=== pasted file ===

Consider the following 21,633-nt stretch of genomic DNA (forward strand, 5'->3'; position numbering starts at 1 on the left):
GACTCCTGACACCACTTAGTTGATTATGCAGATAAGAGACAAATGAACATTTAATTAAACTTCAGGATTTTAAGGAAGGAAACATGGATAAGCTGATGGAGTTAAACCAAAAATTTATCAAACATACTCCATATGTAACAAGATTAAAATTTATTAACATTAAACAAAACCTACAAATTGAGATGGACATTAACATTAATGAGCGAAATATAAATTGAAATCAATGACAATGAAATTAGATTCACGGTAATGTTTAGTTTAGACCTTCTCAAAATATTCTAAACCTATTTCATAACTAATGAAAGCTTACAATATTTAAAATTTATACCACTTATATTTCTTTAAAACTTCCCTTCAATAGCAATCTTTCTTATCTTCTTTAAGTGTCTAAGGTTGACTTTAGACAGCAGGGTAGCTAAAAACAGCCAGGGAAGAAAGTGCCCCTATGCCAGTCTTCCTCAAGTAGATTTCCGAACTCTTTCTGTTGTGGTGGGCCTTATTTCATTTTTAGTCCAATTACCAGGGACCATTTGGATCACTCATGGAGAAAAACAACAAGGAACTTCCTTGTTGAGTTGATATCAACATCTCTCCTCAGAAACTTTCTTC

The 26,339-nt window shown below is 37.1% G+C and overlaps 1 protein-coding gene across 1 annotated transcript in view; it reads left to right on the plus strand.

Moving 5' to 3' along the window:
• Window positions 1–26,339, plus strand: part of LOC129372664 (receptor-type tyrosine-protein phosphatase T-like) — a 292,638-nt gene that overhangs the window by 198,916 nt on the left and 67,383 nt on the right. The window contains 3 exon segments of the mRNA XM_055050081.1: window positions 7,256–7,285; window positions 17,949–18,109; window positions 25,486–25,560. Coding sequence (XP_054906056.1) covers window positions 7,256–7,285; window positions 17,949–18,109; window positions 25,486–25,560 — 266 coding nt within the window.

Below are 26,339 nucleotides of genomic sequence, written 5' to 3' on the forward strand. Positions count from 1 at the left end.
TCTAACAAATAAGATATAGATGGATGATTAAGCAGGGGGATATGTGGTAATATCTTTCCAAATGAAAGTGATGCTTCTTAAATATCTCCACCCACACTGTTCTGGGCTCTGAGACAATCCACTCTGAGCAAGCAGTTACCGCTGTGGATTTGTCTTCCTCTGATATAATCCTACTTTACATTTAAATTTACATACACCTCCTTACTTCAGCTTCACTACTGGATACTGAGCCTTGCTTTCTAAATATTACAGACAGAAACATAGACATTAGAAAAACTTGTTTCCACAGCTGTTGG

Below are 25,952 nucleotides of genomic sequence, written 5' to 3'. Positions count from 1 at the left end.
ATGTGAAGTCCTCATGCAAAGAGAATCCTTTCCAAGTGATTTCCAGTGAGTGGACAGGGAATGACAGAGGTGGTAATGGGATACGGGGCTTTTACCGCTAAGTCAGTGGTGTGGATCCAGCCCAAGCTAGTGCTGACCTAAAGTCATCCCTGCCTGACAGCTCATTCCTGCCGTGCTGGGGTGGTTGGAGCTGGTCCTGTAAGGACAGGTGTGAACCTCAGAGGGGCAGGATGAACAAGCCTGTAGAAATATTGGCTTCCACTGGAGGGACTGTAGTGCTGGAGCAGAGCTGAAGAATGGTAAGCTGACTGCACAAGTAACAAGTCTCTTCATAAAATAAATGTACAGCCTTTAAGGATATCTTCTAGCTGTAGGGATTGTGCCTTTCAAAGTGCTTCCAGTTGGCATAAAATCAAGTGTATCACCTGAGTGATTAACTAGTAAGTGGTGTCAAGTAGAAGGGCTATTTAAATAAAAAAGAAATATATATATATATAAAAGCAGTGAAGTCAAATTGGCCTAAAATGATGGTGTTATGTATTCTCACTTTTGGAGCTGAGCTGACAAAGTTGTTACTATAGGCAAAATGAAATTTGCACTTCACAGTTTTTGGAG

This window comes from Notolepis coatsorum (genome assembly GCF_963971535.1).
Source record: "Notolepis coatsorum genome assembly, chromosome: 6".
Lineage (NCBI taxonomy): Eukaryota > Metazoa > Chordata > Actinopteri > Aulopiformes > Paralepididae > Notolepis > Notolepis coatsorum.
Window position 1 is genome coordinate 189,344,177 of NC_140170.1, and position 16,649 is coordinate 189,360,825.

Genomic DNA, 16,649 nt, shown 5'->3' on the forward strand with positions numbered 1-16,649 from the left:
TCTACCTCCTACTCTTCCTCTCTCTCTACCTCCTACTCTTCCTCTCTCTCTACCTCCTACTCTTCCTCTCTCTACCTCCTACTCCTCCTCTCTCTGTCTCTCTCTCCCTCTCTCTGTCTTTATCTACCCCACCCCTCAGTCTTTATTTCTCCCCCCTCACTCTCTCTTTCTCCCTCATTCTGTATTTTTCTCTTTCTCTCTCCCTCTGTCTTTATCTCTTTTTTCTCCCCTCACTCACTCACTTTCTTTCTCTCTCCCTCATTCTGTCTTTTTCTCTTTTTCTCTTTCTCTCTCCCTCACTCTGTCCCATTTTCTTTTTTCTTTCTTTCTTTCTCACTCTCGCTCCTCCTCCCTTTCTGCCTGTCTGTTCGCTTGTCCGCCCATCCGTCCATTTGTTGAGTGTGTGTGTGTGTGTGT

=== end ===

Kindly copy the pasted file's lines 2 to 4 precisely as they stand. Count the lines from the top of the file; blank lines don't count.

GACTCCTGACACCACTTAGTTGATTATGCAGATAAGAGACAAATGAACATTTAATTAAACTTCAGGATTTTAAGGAAGGAAACATGGATAAGCTGATGGAGTTAAACCAAAAATTTATCAAACATACTCCATATGTAACAAGATTAAAATTTATTAACATTAAACAAAACCTACAAATTGAGATGGACATTAACATTAATGAGCGAAATATAAATTGAAATCAATGACAATGAAATTAGATTCACGGTAATGTTTAGTTTAGACCTTCTCAAAATATTCTAAACCTATTTCATAACTAATGAAAGCTTACAATATTTAAAATTTATACCACTTATATTTCTTTAAAACTTCCCTTCAATAGCAATCTTTCTTATCTTCTTTAAGTGTCTAAGGTTGACTTTAGACAGCAGGGTAGCTAAAAACAGCCAGGGAAGAAAGTGCCCCTATGCCAGTCTTCCTCAAGTAGATTTCCGAACTCTTTCTGTTGTGGTGGGCCTTATTTCATTTTTAGTCCAATTACCAGGGACCATTTGGATCACTCATGGAGAAAAACAACAAGGAACTTCCTTGTTGAGTTGATATCAACATCTCTCCTCAGAAACTTTCTTC

The 26,339-nt window shown below is 37.1% G+C and overlaps 1 protein-coding gene across 1 annotated transcript in view; it reads left to right on the plus strand.

Moving 5' to 3' along the window: